If required documentation is not available on file to support a claim at the time of an audit or record request, the durable medical equipment (DME) supplier may be required to reimburse the Company for overpayments.
Guidelines

BLACK BOX WARNINGS

Refer to the specific manufacturer's prescribing information for any applicable Black Box Warnings.

BENEFIT APPLICATION

Subject to the terms and conditions of the applicable benefit contract, intravenous immune globulin (IVIG) and subcutaneous immune globulin (SCIG) are covered under the medical benefits of the Company’s products when the medical necessity criteria, dosing and frequency requirements, and precertification/preapproval requirements listed in this medical policy are met.

However, indications that are identified in this policy as experimental/investigational are not eligible for coverage or reimbursement by the Company.

US FOOD AND DRUG ADMINISTRATION (FDA) STATUS

The FDA has approved numerous formulations of IVIG and SCIG.

On June 7, 1984, the FDA approved Carimune NF® IVIG (human) lyophilized powder product for the treatment of primary immune deficiency diseases (PIDD) and acute and chronic immune thrombocytopenic purpura (ITP).

In 1994, the FDA approved Gammagard S/D® for the treatment of PIDD. Supplemental approvals for Gammagard S/D® have since been issued by the FDA.

In 2003, the FDA approved both Gamunex-C® and Gammaked® immune globulin intravenous (IVIG) (human) 10 percent liquid products for the treatment of PIDD via intravenous or subcutaneous administration. Supplemental approvals for both products have since been issued by the FDA.

On December 15, 2003, the FDA approved Flebogamma® IVIG (human) for the treatment of PIDD. Supplemental approvals for Flebogamma® have since been issued by the FDA.

On May 21, 2004, the FDA approved Octagam® IVIG (human) 5 percent liquid product for the treatment of PIDD. Supplemental approvals for Octagam® have since been issued by the FDA.

In 2005, the FDA approved Gammagard Liquid® IVIG (human) 10 percent liquid product for the treatment of PIDD via intravenous or subcutaneous administration. Supplemental approvals for Gammagard Liquid® have since been issued by the FDA.

On January 9, 2006, the FDA approved immune globulin subcutaneous (SCIG), human (Vivaglobin®), for the prevention of serious infections in individuals with PIDD. In 2011, this product was discontinued and replaced with Hizentra®.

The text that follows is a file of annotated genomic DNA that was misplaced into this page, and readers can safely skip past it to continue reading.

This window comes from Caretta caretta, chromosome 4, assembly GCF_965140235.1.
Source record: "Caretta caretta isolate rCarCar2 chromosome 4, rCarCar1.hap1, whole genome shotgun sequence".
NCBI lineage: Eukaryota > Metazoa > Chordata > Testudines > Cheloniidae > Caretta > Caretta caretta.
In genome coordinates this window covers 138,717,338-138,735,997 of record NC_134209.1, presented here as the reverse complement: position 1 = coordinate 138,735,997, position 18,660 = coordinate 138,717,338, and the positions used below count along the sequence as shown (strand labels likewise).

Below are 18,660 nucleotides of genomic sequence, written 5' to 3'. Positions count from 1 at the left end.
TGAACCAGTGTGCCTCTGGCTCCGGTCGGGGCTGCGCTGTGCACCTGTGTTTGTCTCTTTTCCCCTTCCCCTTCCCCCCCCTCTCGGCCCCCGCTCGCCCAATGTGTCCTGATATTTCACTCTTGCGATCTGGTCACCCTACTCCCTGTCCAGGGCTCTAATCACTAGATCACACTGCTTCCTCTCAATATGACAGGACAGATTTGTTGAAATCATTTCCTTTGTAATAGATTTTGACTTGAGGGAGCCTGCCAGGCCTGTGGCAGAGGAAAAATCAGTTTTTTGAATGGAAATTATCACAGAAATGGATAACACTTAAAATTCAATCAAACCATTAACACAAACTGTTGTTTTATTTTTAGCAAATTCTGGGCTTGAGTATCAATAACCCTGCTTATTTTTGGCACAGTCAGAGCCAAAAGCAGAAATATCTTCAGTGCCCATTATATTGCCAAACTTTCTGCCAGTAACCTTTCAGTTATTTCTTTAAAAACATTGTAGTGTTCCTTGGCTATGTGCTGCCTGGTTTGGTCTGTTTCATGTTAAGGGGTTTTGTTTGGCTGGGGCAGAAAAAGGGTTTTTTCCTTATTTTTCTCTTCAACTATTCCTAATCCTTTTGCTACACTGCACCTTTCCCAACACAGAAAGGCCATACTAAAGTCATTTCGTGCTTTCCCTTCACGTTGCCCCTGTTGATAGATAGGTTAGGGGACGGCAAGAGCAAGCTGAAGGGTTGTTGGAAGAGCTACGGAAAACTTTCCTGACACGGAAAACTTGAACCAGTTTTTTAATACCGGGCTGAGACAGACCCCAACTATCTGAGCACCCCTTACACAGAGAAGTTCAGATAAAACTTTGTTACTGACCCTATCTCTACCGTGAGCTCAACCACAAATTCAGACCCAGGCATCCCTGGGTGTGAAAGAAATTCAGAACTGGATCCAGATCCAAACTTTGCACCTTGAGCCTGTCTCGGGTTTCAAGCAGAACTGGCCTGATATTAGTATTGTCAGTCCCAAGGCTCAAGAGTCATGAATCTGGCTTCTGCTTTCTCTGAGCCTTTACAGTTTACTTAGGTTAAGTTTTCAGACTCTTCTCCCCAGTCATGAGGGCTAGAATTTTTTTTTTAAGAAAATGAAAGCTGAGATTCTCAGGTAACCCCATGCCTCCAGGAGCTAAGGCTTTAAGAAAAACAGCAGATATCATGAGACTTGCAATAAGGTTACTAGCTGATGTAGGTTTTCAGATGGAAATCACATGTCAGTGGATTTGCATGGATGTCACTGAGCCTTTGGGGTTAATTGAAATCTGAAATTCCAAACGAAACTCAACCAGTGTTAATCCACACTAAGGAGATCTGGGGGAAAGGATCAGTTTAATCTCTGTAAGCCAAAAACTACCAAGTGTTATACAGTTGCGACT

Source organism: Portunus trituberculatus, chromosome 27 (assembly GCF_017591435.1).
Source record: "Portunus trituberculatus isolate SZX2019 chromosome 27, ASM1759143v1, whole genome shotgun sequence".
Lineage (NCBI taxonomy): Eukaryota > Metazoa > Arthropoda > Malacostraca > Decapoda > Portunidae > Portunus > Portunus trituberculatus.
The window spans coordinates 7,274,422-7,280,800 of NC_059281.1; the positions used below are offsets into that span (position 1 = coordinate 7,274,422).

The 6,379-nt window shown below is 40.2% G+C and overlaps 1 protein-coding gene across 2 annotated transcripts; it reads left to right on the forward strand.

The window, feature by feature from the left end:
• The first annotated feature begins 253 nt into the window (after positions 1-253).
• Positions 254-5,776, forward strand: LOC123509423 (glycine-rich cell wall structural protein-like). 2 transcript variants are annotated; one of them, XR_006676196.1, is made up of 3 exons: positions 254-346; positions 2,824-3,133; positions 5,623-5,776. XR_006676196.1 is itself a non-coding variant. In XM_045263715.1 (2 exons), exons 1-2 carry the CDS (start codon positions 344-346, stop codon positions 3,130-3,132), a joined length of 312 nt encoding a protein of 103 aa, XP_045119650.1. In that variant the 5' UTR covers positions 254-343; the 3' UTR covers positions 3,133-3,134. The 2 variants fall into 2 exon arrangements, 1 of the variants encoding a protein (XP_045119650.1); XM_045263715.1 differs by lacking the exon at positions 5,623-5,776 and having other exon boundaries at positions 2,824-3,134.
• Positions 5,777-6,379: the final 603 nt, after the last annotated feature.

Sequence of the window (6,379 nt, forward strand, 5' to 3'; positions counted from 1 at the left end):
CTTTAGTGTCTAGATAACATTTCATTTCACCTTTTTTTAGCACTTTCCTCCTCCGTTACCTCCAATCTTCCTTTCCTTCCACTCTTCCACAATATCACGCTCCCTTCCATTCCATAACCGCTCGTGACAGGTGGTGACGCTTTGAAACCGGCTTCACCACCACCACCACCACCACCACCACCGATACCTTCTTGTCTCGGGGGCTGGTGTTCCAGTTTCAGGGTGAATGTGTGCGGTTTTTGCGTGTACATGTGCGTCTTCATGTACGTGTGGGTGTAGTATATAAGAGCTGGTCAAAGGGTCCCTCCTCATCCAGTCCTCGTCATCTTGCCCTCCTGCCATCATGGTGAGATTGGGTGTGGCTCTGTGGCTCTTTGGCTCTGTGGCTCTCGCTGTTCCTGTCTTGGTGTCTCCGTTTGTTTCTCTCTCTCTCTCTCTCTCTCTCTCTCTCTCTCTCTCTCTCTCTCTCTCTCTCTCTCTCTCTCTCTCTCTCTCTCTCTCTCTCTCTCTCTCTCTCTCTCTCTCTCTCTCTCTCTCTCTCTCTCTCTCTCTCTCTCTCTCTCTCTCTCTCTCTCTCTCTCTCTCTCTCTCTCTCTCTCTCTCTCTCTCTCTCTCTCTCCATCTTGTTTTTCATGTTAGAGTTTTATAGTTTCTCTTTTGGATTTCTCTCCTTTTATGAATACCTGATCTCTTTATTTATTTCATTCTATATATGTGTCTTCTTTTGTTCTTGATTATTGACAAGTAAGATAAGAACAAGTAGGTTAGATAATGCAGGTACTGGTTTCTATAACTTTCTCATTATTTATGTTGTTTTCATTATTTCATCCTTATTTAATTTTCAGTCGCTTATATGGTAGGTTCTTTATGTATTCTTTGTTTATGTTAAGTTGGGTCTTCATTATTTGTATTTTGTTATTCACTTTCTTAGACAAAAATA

On July 26, 2007, the FDA approved Privigen®, IVIG (human) 10 percent liquid product for the treatment of PIDD and chronic ITP.

On September 17, 2009 the FDA approved Gammaplex® IVIG (human) 5 percent liquid product for the treatment of PIDD. A subsequent approval for the treatment of chronic ITP was granted on March 8, 2013.

On March 4, 2010, the FDA approved Hizentra® SCIG (human) 20 percent liquid product for the treatment of PIDD. Supplemental approvals for Hizentra® have since been issued by the FDA.

On December 19, 2012, the FDA approved Bivigam® IVIG (human) 10 percent liquid product for the treatment of PIDD.

On September 12, 2014, the FDA approved HyQvia SCIG (human) with Recombinant Human Hyaluronidase) 10 percent liquid product for the treatment of PIDD.

On September 13, 2016, the FDA approved Cuvitru SCIG (human) 20 percent solution for the treatment of PIDD.

On August 2, 2018, the FDA approved Panzyga®, Immune Globulin Intravenous, human-ifas, 10% Solution for the treatment of PIDD and chronic ITP.

On December 12, 2018, the FDA approved Cutaquig, Immune Globulin Subcutaneous (Human), 16.5% Solution for the treatment of PIDD.

On April 1, 2019, the FDA approved AscenivTM, Immune Globulin Intravenous, human-slra, 10% Solution for the treatment of PIDD.

On July 3, 2019, the FDA approved Xembify, Immune Globulin Subcutaneous, human-klhw, 20% Solution for the treatment of PIDD.

Description

Intravenous immune globulin (IVIG) is a sterile solution of plasma proteins containing immune globulin G (IgG) antibodies from pooled human plasma. The preparation contains no less than 90 percent of immune globulin consisting of all IgG substances and trace amounts of immune globulin A (IgA) and immune globulin M (IgM). IVIG supplies a broad spectrum of IgG antibodies against a wide variety of bacterial and viral agents. IVIG has been used to correct immune deficiencies and to increase immunity in diseases considered to have an autoimmune basis. IVIG is administered in this form and with this route of administration when immediate increase or higher levels of circulating immune globulin are required and cannot be attained from intramuscular administration, or when the latter is contraindicated.

The US Food and Drug Administration (FDA) has approved the subcutaneous infusion preparation of an immune globulin product (SCIG) for the prevention of serious infections in those with primary immunodeficiency disease (PIDD). SCIG is administered subcutaneously using an infusion pump, usually on a weekly basis, in CIDP and PIDD. SCIG may be an option for individuals who have received IVIG and wish to transition to the subcutaneous infusion route. When transitioning from IVIG to a SCIG formulation, the weekly dose of Ig must be increased for some of the SCIG formulations; hence, SCIG formulations utilize more grams of Ig compared to IVIG formulations.

Note: There are a few formulations of IVIG that may be administered via subcutaneous infusion for the indication of PIDD (e.g., Gammagard Liquid®, Gamunex-C®, Gammaked®).